#keyboard #mouse #ps2 #driver #no-std

nightly no-std ps2

A general PS/2 device driver for nightly Rust

3 unstable releases

0.1.1 Dec 19, 2020
0.1.0 Nov 26, 2020
0.0.0 Oct 6, 2020

#23 in #mouse

24 downloads per month

MIT license

46KB
702 lines

ps2

Build Status MIT licensed crates.io API docs

A general PS/2 device driver for nightly Rust.

Contributing

Bug reports and pull requests are welcome on GitHub at https://github.com/lucis-fluxum/ps2-rs.

License

This crate is available as open source under the terms of the MIT License.

Unless you explicitly state otherwise, any contribution intentionally submitted for inclusion in ps2-rs by you shall be licensed as MIT, without any additional terms or conditions.


lib.rs:

This crate provides comprehensive low-level access to the PS/2 controller and PS/2 devices. It uses a poll-based approach with a timeout to read and write data to the IO ports.

Examples

The below example implements the initialization process outlined on the OSDev wiki. We skip steps 1 and 2 by assuming the PS/2 controller exists and is supported on the current hardware.

use ps2::{Controller, error::ControllerError, flags::ControllerConfigFlags};

fn initialize() -> Result<(), ControllerError> {
    let mut controller = unsafe { Controller::new() };

    // Step 3: Disable devices
    controller.disable_keyboard()?;
    controller.disable_mouse()?;

    // Step 4: Flush data buffer
    let _ = controller.read_data();

    // Step 5: Set config
    let mut config = controller.read_config()?;
    // Disable interrupts and scancode translation
    config.set(
        ControllerConfigFlags::ENABLE_KEYBOARD_INTERRUPT
            | ControllerConfigFlags::ENABLE_MOUSE_INTERRUPT
            | ControllerConfigFlags::ENABLE_TRANSLATE,
        false,
    );
    controller.write_config(config)?;

    // Step 6: Controller self-test
    controller.test_controller()?;
    // Write config again in case of controller reset
    controller.write_config(config)?;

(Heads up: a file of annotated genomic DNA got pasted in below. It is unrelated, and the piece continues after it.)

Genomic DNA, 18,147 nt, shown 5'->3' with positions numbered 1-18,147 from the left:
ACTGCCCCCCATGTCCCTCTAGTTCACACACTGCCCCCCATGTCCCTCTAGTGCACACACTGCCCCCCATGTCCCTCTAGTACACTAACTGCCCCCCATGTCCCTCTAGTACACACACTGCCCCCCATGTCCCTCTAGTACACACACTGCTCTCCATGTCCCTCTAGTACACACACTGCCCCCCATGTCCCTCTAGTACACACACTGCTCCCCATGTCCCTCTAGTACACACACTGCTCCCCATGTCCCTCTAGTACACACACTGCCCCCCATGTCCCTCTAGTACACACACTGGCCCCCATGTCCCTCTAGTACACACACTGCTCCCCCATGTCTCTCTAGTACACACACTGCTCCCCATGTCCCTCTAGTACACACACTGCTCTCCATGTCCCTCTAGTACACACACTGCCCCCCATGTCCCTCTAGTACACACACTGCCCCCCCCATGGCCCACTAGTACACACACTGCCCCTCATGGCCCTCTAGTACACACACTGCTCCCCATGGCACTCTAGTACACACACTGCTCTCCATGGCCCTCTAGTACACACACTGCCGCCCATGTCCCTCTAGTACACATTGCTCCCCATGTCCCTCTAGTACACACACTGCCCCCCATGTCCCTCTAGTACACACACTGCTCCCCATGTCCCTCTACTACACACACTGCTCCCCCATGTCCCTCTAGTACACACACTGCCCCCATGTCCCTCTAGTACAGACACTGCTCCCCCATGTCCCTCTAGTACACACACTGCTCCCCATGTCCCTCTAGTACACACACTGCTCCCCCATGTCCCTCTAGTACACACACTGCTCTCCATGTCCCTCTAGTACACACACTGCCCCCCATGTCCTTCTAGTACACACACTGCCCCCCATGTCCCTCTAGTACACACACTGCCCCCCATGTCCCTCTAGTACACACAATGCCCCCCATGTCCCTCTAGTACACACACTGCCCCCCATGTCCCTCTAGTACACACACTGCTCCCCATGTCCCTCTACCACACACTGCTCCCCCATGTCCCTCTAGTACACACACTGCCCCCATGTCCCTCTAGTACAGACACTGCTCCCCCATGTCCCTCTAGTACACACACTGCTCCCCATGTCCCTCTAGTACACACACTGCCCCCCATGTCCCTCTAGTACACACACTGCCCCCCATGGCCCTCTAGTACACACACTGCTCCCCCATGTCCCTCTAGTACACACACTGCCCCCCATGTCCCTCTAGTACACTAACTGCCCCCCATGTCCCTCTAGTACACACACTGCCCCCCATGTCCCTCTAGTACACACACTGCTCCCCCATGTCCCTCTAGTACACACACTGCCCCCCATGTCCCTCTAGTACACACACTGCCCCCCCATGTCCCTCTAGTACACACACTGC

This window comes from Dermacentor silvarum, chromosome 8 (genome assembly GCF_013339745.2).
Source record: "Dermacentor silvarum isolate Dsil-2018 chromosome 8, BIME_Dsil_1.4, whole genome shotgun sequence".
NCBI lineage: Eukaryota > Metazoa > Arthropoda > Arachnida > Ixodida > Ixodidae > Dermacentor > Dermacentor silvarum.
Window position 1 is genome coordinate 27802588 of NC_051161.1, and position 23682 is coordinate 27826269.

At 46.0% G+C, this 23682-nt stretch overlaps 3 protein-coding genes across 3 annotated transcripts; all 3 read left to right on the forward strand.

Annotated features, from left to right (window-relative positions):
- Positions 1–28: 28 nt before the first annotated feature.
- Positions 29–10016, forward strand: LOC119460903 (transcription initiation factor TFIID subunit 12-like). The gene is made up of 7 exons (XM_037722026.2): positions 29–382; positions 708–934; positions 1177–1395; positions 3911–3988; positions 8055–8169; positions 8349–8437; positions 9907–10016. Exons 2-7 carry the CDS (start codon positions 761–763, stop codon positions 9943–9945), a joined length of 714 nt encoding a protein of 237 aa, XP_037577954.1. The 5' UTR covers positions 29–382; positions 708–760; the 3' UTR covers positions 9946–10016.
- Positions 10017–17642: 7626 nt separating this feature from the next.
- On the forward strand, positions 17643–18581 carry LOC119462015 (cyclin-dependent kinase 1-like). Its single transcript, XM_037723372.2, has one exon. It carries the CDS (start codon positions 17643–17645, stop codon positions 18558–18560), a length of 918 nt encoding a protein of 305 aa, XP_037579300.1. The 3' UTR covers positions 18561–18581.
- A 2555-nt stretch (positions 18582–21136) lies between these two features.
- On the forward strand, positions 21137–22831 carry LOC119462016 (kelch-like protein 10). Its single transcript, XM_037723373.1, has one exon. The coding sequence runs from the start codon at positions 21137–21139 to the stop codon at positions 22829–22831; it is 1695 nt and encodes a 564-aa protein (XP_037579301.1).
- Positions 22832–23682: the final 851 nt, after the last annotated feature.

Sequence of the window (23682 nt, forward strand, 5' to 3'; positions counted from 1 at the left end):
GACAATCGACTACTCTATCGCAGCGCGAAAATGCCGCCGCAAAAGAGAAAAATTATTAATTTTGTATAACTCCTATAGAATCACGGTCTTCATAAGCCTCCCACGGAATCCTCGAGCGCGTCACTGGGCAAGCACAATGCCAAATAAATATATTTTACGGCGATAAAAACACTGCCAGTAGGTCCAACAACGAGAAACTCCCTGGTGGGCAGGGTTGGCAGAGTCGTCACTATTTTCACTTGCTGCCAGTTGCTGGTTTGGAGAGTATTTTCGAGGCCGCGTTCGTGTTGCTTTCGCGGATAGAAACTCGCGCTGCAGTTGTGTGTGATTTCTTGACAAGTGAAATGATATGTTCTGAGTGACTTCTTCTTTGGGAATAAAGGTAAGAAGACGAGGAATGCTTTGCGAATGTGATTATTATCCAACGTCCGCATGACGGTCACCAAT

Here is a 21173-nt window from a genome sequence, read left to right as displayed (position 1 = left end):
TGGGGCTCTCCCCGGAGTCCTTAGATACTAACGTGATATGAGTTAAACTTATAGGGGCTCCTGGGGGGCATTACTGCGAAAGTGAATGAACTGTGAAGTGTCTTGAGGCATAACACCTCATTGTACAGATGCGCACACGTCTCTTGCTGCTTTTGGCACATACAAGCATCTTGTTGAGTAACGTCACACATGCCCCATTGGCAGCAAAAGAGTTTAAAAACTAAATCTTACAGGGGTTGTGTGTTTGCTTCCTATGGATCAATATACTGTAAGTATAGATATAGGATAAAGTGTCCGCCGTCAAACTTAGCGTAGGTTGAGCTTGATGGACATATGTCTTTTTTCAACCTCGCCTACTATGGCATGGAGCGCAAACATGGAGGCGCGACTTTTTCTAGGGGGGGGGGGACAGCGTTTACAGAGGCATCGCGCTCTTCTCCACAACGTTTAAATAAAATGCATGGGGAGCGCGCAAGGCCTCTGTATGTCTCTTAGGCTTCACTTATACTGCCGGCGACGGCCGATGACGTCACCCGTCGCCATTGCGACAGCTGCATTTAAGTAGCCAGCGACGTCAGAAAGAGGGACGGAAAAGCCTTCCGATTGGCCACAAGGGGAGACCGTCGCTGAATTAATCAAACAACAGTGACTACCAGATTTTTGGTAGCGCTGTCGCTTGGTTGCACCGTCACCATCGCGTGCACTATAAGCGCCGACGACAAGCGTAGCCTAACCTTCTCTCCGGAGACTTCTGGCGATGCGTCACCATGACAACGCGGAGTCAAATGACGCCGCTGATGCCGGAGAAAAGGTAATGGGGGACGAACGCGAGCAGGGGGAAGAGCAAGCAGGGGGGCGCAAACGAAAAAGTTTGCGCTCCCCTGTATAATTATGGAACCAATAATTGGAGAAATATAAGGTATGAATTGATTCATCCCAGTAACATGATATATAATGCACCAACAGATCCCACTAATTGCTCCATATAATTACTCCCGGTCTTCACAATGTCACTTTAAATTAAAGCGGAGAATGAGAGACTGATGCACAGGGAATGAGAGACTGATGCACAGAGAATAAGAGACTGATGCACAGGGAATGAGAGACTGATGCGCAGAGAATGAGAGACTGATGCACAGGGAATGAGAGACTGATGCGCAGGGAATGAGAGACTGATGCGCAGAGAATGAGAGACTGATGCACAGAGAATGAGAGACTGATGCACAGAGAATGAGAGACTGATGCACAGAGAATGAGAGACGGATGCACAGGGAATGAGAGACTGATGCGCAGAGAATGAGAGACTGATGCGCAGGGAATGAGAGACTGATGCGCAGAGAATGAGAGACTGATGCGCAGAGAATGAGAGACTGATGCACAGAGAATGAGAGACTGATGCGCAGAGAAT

// Step 7: Determine if there are 2 devices
    let has_mouse = if config.contains(ControllerConfigFlags::DISABLE_MOUSE) {
        controller.enable_mouse()?;
        config = controller.read_config()?;
        // If mouse is working, this should now be unset
        !config.contains(ControllerConfigFlags::DISABLE_MOUSE)
    } else {
        false
    };
    // Disable mouse. If there's no mouse, this is ignored
    controller.disable_mouse()?;

    // Step 8: Interface tests
    let keyboard_works = controller.test_keyboard().is_ok();
    let mouse_works = has_mouse && controller.test_mouse().is_ok();

    // Step 9 - 10: Enable and reset devices
    config = controller.read_config()?;
    if keyboard_works {
        controller.enable_keyboard()?;
        config.set(ControllerConfigFlags::DISABLE_KEYBOARD, false);
        config.set(ControllerConfigFlags::ENABLE_KEYBOARD_INTERRUPT, true);
        controller.keyboard().reset_and_self_test().unwrap();
    }
    if mouse_works {
        controller.enable_mouse()?;
        config.set(ControllerConfigFlags::DISABLE_MOUSE, false);
        config.set(ControllerConfigFlags::ENABLE_MOUSE_INTERRUPT, true);
        controller.mouse().reset_and_self_test().unwrap();
        // This will start streaming events from the mouse
        controller.mouse().enable_data_reporting().unwrap();
    }

    // Write last configuration to enable devices and interrupts
    controller.write_config(config)?;

    Ok(())
}

Once the controller is initialized and the devices are working properly, they will place input in the data buffer at IO port 0x60. You can read from this buffer at any time using [Controller::read_data]. If you plan on using a poll-based approach to handle device input, be aware that either device may write data to this buffer at any time, and as far as I know there is no way to tell which bytes come from which device.

A much better way of handling input is to use interrupts: define handlers for IRQ1 (keyboard) and IRQ12 (mouse) and read the data then. You can use [Controller::read_data] for both keyboard and mouse data, or you can use [Mouse::read_data_packet] which is a convenient wrapper around [Controller::read_data] for mouse packets.

Further Reading

Below are some resources I used to develop this library. Note that some resources describing the PS/2 protocol conflict with each other, so this library is my best effort at testing and verifying the accuracy of these resources. If you find that something is missing or doesn't seem quite right, feel free to open an issue.

Dependencies

~320KB